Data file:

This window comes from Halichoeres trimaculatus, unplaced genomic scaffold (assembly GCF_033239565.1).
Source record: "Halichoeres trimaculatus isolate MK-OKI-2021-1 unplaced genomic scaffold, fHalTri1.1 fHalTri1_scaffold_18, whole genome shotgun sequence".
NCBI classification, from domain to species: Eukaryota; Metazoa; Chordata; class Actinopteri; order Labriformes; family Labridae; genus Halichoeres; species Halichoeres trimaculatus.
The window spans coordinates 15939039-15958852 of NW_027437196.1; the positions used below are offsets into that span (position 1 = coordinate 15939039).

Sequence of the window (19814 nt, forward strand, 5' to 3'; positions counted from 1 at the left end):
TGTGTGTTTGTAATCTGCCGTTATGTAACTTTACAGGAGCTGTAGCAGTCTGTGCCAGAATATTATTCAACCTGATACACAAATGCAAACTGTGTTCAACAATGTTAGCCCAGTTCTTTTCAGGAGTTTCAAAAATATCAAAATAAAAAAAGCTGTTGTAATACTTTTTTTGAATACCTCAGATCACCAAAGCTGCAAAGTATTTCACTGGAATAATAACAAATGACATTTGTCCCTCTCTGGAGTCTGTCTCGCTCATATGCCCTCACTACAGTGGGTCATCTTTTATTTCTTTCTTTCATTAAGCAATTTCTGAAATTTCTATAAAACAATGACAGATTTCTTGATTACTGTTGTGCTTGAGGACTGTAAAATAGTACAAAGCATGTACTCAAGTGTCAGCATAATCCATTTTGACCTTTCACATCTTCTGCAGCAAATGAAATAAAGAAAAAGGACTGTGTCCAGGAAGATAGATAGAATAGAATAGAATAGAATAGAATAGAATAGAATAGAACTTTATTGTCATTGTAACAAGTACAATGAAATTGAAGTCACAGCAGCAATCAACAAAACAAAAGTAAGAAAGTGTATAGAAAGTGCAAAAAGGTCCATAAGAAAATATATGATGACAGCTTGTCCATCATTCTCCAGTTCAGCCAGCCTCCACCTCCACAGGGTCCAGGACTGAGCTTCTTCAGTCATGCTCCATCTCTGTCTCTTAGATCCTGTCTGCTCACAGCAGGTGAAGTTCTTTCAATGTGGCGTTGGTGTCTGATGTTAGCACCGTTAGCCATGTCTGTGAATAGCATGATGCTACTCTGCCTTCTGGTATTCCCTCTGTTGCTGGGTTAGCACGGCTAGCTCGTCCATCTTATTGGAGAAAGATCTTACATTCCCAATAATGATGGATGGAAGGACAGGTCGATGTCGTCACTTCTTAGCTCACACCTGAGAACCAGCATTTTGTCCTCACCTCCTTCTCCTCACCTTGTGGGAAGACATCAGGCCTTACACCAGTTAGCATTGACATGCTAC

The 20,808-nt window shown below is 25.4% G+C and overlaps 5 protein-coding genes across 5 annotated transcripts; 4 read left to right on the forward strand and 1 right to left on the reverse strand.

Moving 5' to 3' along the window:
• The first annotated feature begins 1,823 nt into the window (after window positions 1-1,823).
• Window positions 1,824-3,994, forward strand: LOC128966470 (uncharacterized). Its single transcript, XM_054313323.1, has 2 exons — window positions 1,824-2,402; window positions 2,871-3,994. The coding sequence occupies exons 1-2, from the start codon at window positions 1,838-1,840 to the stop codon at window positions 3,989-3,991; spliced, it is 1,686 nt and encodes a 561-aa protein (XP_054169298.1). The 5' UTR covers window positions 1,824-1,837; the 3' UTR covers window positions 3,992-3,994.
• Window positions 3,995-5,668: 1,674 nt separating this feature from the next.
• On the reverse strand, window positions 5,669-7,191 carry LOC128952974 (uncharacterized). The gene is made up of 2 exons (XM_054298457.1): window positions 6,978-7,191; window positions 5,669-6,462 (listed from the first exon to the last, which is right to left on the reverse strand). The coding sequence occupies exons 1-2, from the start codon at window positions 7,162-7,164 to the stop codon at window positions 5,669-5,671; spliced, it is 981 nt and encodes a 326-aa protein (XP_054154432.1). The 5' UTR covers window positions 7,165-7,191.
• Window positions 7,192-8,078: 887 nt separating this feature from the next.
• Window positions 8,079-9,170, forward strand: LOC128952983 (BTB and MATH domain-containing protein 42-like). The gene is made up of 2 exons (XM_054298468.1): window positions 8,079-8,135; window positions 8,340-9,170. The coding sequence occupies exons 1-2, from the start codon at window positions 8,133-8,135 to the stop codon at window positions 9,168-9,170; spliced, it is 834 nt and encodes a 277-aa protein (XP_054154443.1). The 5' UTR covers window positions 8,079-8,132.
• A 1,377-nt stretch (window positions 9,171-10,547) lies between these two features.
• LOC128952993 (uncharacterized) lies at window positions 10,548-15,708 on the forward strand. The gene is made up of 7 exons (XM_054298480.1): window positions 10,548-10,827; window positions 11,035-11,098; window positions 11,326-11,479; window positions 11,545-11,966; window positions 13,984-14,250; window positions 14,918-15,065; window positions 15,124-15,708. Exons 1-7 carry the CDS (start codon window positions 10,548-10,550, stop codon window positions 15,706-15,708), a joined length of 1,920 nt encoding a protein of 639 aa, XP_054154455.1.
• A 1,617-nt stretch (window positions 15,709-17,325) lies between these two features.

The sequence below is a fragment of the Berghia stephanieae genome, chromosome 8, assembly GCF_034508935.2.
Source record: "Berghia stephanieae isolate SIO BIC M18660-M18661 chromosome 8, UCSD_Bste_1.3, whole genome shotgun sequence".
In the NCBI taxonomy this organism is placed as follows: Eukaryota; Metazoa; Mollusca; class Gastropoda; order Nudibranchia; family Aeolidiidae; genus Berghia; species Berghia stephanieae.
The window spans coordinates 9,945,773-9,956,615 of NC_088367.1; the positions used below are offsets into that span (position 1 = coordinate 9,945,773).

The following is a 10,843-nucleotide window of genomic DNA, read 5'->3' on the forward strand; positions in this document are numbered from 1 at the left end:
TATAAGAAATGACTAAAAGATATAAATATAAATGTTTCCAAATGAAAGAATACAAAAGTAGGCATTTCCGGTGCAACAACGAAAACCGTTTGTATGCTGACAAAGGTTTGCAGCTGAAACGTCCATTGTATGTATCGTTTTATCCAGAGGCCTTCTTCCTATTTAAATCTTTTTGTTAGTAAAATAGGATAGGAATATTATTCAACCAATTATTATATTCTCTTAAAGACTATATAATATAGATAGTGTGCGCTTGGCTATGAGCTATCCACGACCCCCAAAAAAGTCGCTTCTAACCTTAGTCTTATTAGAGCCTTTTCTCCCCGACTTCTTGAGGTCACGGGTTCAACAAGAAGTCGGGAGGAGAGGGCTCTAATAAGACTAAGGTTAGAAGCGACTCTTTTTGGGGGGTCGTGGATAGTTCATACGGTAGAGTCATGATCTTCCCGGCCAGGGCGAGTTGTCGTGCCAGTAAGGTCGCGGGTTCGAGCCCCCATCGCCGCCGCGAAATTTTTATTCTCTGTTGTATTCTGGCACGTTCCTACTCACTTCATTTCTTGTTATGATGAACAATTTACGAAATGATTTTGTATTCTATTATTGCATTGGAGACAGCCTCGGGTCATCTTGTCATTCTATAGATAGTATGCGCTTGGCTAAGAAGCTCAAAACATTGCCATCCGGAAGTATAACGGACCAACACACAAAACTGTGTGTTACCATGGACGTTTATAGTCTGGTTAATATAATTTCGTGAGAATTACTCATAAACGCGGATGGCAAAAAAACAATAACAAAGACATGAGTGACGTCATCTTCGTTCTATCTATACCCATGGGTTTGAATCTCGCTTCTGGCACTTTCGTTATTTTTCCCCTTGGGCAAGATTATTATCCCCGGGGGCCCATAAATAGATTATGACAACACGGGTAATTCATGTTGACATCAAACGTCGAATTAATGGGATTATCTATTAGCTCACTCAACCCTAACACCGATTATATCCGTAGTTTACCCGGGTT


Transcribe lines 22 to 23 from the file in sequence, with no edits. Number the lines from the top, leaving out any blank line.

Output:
The following is a 10,843-nucleotide window of genomic DNA, read 5'->3' on the forward strand; positions in this document are numbered from 1 at the left end:
TATAAGAAATGACTAAAAGATATAAATATAAATGTTTCCAAATGAAAGAATACAAAAGTAGGCATTTCCGGTGCAACAACGAAAACCGTTTGTATGCTGACAAAGGTTTGCAGCTGAAACGTCCATTGTATGTATCGTTTTATCCAGAGGCCTTCTTCCTATTTAAATCTTTTTGTTAGTAAAATAGGATAGGAATATTATTCAACCAATTATTATATTCTCTTAAAGACTATATAATATAGATAGTGTGCGCTTGGCTATGAGCTATCCACGACCCCCAAAAAAGTCGCTTCTAACCTTAGTCTTATTAGAGCCTTTTCTCCCCGACTTCTTGAGGTCACGGGTTCAACAAGAAGTCGGGAGGAGAGGGCTCTAATAAGACTAAGGTTAGAAGCGACTCTTTTTGGGGGGTCGTGGATAGTTCATACGGTAGAGTCATGATCTTCCCGGCCAGGGCGAGTTGTCGTGCCAGTAAGGTCGCGGGTTCGAGCCCCCATCGCCGCCGCGAAATTTTTATTCTCTGTTGTATTCTGGCACGTTCCTACTCACTTCATTTCTTGTTATGATGAACAATTTACGAAATGATTTTGTATTCTATTATTGCATTGGAGACAGCCTCGGGTCATCTTGTCATTCTATAGATAGTATGCGCTTGGCTAAGAAGCTCAAAACATTGCCATCCGGAAGTATAACGGACCAACACACAAAACTGTGTGTTACCATGGACGTTTATAGTCTGGTTAATATAATTTCGTGAGAATTACTCATAAACGCGGATGGCAAAAAAACAATAACAAAGACATGAGTGACGTCATCTTCGTTCTATCTATACCCATGGGTTTGAATCTCGCTTCTGGCACTTTCGTTATTTTTCCCCTTGGGCAAGATTATTATCCCCGGGGGCCCATAAATAGATTATGACAACACGGGTAATTCATGTTGACATCAAACGTCGAATTAATGGGATTATCTATTAGCTCACTCAACCCTAACACCGATTATATCCGTAGTTTACCCGGGTT